5. When content stays relevant longer players will burn out quicker. Players will remember this later on. The most fun is first time one kills the boss. Anything after that is always less fun until one gets completely sick of it. Inbetween these are the rare epic gems. The anecdotes you will still remember years later. Silly mistakes, rare drops, and last but not least social stuff. Ulduar was phased out too quick for two reasons, but the fact it was phased out too quick contributes to the legend of its content (I am not denying the content was high quality though). The 2 reasons are: ToC was released too quick, and Ulduar became irrelevant because ToC normal was faceroll. ToC HC wasn’t hard enough for hardcore raiders and a contrast to Ulduar’s hardmodes (tho there was mount runs for ToC HC). The contrast of Ulduar being a big raid and ToC being small is also apparent in the overal contrast. Result: grinds, boredom, altitis, unsub. The last raids of an expansion (DS, ICC, etc) were phased out slowly (= contributes to players having less positive memories) because of being end of expansion Blizz focussing on next expansion. Instead of an interim like RS we got straight new expansion with Cata -> MoP. I also kinda see ToC as an interim given it was only 5 bosses.

    What we see in MoP is an artificial way to make those who “were there” and “grinded” feel good instead of jealous (akin to TBC) while forcing those who come back to play the “catch up game” by playing that content. Its very important one understands the whole WoW gameplay is build around the subscription. Literally everything. For similar reason you cannot make a level 90 character; you gotta start from level 1. Hence you are forced to play the game, which costs you playtime. Time is limited therefore the amount of time you get to play content which is new and relevant is less for you as returning player, but… you quit playing. You didn’t pay Blizzard your sub fee while others did. Blizzard removed a method customers used to pay less for the game. They’re rewarding their loyal customers; something they did not do during WotLK and Cata. In Cata I can understand: lack of content. MoP? More than enough content. Tons of metagames.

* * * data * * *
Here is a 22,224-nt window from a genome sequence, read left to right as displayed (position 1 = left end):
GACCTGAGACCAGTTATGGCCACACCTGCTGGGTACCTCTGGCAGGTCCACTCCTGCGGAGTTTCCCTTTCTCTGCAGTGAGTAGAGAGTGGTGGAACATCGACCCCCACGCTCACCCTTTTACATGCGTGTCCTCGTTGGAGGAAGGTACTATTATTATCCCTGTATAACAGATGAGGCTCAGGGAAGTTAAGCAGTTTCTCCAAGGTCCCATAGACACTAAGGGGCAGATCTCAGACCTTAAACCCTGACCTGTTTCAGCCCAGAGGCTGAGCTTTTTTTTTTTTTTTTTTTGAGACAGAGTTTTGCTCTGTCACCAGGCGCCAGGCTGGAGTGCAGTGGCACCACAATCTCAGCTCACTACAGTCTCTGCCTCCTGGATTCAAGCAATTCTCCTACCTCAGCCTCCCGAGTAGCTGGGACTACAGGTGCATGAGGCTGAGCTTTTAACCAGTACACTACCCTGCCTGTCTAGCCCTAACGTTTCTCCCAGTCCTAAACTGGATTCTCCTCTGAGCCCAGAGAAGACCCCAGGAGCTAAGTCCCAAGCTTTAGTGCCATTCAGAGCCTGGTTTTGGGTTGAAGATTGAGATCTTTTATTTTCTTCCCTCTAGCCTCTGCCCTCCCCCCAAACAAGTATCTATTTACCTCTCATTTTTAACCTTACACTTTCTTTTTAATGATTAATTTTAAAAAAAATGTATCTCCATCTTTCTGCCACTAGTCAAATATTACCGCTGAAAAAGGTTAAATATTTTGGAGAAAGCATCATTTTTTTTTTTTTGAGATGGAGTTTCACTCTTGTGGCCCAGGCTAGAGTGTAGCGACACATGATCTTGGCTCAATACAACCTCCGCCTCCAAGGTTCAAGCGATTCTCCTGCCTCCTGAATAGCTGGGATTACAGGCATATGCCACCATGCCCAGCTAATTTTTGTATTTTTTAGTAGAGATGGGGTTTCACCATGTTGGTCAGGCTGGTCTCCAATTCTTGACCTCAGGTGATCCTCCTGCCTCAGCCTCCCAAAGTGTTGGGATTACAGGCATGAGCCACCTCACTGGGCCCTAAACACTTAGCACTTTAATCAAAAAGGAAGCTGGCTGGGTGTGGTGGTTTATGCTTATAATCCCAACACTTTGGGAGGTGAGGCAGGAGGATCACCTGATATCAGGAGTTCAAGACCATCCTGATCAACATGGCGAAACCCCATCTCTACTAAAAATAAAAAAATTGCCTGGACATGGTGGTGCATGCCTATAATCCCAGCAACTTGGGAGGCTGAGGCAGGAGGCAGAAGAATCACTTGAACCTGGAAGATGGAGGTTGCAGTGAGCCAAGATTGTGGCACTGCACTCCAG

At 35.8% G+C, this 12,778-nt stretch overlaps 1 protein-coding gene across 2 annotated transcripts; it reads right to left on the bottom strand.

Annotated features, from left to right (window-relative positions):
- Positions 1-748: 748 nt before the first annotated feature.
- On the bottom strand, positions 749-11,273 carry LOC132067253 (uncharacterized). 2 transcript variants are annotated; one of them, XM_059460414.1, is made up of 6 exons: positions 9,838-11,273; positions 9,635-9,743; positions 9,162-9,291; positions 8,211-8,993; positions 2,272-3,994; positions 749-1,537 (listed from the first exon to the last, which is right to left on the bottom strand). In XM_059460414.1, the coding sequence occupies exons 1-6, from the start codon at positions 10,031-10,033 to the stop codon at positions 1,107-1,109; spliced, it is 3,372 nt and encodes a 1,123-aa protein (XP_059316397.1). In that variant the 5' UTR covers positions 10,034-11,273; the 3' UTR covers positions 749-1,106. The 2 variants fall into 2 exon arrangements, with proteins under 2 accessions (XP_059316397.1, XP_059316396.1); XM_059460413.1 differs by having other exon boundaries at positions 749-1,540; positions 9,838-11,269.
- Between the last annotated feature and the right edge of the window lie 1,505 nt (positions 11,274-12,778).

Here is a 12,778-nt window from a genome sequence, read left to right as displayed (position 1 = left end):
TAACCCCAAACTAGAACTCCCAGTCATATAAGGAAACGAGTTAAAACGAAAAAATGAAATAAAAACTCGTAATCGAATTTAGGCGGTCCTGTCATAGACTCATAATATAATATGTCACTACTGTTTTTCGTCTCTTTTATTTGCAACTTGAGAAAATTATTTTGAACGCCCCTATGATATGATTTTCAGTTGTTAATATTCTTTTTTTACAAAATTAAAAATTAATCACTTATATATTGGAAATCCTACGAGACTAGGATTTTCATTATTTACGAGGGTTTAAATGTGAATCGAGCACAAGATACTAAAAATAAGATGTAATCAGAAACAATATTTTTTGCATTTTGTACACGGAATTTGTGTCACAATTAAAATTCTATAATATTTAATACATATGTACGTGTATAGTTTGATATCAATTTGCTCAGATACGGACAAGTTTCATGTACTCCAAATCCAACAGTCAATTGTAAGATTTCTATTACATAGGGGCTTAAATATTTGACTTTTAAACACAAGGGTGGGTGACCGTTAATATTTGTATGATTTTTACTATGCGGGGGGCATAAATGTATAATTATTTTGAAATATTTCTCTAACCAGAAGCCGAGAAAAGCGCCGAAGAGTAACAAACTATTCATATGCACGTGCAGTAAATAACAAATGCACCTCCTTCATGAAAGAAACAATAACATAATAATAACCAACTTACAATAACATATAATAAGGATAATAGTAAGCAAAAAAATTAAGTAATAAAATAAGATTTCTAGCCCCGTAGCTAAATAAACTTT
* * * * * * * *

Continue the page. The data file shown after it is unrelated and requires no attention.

This mechanism did not work in the past because of lack of content. It was tough to get 10 players to do Kara and then change of size of content. Now, the people who’d like to catch up have a tool available to make them meet each other in a reduced difficulty and controlled environment: LFR. Region-wide you will get in contact with other players who are coming back to the game. Will LFR suffice? We’ll see. 30-45 min queues for DPS is same as my experience a few weeks ago, and for me not acceptable. People need to see this for what it is: an experiment. Blizzard is constantly experimenting. You can be sure Blizzard will evaluate this new system. While I applaud people who think critical of such experiment I also want to say: lets give it a chance!

    As for the alt unfriendliness. It is a direct consequence of the above but not something Blizzard gives priority to (if you enjoy your main and stay subbed that is the primary intent). Playing alts has advantages. To put it simple without nuance since my post is already getting long and I’d like to make one more point: you learn the game better. But it also makes the difference between a main and an alt less big. I’d also argue many people were playing alts because of lack of content for their main but I disgress.

    “Raids (etc) have shelf-lives independent of their necessity for linear progression”

    What I wrote above about ToC/Ulduar agrees with this statement yet I don’t fully agree with it.